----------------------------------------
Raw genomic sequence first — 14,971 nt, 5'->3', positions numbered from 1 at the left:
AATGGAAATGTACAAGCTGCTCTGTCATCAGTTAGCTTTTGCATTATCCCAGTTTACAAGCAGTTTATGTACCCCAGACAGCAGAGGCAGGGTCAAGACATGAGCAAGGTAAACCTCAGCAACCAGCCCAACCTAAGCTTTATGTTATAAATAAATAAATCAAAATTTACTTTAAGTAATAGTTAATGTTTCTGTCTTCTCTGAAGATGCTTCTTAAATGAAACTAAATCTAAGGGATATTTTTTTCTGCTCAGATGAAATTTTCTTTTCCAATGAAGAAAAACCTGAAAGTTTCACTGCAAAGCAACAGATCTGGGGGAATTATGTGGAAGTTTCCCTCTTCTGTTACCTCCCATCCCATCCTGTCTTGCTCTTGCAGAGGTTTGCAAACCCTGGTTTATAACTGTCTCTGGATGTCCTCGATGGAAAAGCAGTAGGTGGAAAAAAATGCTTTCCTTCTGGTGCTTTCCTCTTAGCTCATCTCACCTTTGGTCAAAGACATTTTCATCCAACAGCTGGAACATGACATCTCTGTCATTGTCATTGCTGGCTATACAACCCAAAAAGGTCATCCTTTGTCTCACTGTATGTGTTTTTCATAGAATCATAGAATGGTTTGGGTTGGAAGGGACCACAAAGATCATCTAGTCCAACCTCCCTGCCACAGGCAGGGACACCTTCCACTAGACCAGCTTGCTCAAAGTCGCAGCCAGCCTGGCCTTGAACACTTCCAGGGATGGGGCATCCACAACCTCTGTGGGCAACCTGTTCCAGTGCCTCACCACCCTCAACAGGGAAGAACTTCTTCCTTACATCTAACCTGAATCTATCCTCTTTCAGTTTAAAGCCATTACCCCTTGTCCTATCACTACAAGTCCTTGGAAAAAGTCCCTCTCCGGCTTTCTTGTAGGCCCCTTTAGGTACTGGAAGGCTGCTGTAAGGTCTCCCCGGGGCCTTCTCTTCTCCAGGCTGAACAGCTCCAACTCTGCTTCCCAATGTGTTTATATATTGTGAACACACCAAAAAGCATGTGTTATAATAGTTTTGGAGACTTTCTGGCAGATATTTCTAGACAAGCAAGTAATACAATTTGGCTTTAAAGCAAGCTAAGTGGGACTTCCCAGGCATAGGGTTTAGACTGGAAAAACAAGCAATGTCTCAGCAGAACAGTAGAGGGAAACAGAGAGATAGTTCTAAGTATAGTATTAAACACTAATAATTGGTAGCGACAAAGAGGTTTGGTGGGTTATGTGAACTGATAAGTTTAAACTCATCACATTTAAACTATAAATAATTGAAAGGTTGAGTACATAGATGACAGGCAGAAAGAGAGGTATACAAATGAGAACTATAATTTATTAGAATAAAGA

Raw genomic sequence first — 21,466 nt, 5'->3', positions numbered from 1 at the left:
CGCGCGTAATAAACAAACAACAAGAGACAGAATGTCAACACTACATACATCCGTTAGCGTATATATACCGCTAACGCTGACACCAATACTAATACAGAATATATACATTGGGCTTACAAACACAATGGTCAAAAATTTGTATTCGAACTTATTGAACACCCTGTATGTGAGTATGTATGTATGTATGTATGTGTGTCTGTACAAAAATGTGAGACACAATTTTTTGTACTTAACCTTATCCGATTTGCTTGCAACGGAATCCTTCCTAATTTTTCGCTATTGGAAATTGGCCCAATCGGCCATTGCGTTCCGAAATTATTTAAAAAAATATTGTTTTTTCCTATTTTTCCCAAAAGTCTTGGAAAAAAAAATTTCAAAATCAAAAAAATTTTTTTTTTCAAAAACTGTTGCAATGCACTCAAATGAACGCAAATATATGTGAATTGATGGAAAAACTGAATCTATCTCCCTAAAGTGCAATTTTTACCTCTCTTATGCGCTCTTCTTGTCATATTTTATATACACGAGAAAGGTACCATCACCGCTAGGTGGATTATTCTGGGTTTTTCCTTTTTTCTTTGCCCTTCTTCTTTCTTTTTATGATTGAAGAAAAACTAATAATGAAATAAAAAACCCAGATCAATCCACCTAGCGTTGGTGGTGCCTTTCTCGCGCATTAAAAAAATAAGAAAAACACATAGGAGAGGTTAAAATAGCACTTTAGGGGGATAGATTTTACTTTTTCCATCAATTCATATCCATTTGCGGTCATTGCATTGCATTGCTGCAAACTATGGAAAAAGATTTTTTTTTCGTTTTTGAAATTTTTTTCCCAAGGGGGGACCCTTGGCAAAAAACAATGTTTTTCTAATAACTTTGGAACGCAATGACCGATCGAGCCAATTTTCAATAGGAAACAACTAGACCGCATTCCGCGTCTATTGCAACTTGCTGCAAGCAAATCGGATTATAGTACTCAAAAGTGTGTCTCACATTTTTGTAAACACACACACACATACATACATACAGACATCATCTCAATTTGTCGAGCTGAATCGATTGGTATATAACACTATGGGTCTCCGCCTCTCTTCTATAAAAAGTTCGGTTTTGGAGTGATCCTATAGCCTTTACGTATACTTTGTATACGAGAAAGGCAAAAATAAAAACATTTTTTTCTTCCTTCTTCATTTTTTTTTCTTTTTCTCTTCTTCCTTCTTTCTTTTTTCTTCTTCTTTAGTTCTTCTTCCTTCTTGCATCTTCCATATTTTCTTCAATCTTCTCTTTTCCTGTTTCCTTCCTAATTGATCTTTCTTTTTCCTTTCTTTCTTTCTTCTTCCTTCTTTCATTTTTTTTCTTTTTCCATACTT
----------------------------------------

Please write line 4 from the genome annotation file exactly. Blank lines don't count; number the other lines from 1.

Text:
CGCGCGTAATAAACAAACAACAAGAGACAGAATGTCAACACTACATACATCCGTTAGCGTATATATACCGCTAACGCTGACACCAATACTAATACAGAATATATACATTGGGCTTACAAACACAATGGTCAAAAATTTGTATTCGAACTTATTGAACACCCTGTATGTGAGTATGTATGTATGTATGTATGTGTGTCTGTACAAAAATGTGAGACACAATTTTTTGTACTTAACCTTATCCGATTTGCTTGCAACGGAATCCTTCCTAATTTTTCGCTATTGGAAATTGGCCCAATCGGCCATTGCGTTCCGAAATTATTTAAAAAAATATTGTTTTTTCCTATTTTTCCCAAAAGTCTTGGAAAAAAAAATTTCAAAATCAAAAAAATTTTTTTTTTCAAAAACTGTTGCAATGCACTCAAATGAACGCAAATATATGTGAATTGATGGAAAAACTGAATCTATCTCCCTAAAGTGCAATTTTTACCTCTCTTATGCGCTCTTCTTGTCATATTTTATATACACGAGAAAGGTACCATCACCGCTAGGTGGATTATTCTGGGTTTTTCCTTTTTTCTTTGCCCTTCTTCTTTCTTTTTATGATTGAAGAAAAACTAATAATGAAATAAAAAACCCAGATCAATCCACCTAGCGTTGGTGGTGCCTTTCTCGCGCATTAAAAAAATAAGAAAAACACATAGGAGAGGTTAAAATAGCACTTTAGGGGGATAGATTTTACTTTTTCCATCAATTCATATCCATTTGCGGTCATTGCATTGCATTGCTGCAAACTATGGAAAAAGATTTTTTTTTCGTTTTTGAAATTTTTTTCCCAAGGGGGGACCCTTGGCAAAAAACAATGTTTTTCTAATAACTTTGGAACGCAATGACCGATCGAGCCAATTTTCAATAGGAAACAACTAGACCGCATTCCGCGTCTATTGCAACTTGCTGCAAGCAAATCGGATTATAGTACTCAAAAGTGTGTCTCACATTTTTGTAAACACACACACACATACATACATACAGACATCATCTCAATTTGTCGAGCTGAATCGATTGGTATATAACACTATGGGTCTCCGCCTCTCTTCTATAAAAAGTTCGGTTTTGGAGTGATCCTATAGCCTTTACGTATACTTTGTATACGAGAAAGGCAAAAATAAAAACATTTTTTTCTTCCTTCTTCATTTTTTTTTCTTTTTCTCTTCTTCCTTCTTTCTTTTTTCTTCTTCTTTAGTTCTTCTTCCTTCTTGCATCTTCCATATTTTCTTCAATCTTCTCTTTTCCTGTTTCCTTCCTAATTGATCTTTCTTTTTCCTTTCTTTCTTTCTTCTTCCTTCTTTCATTTTTTTTCTTTTTCCATACTT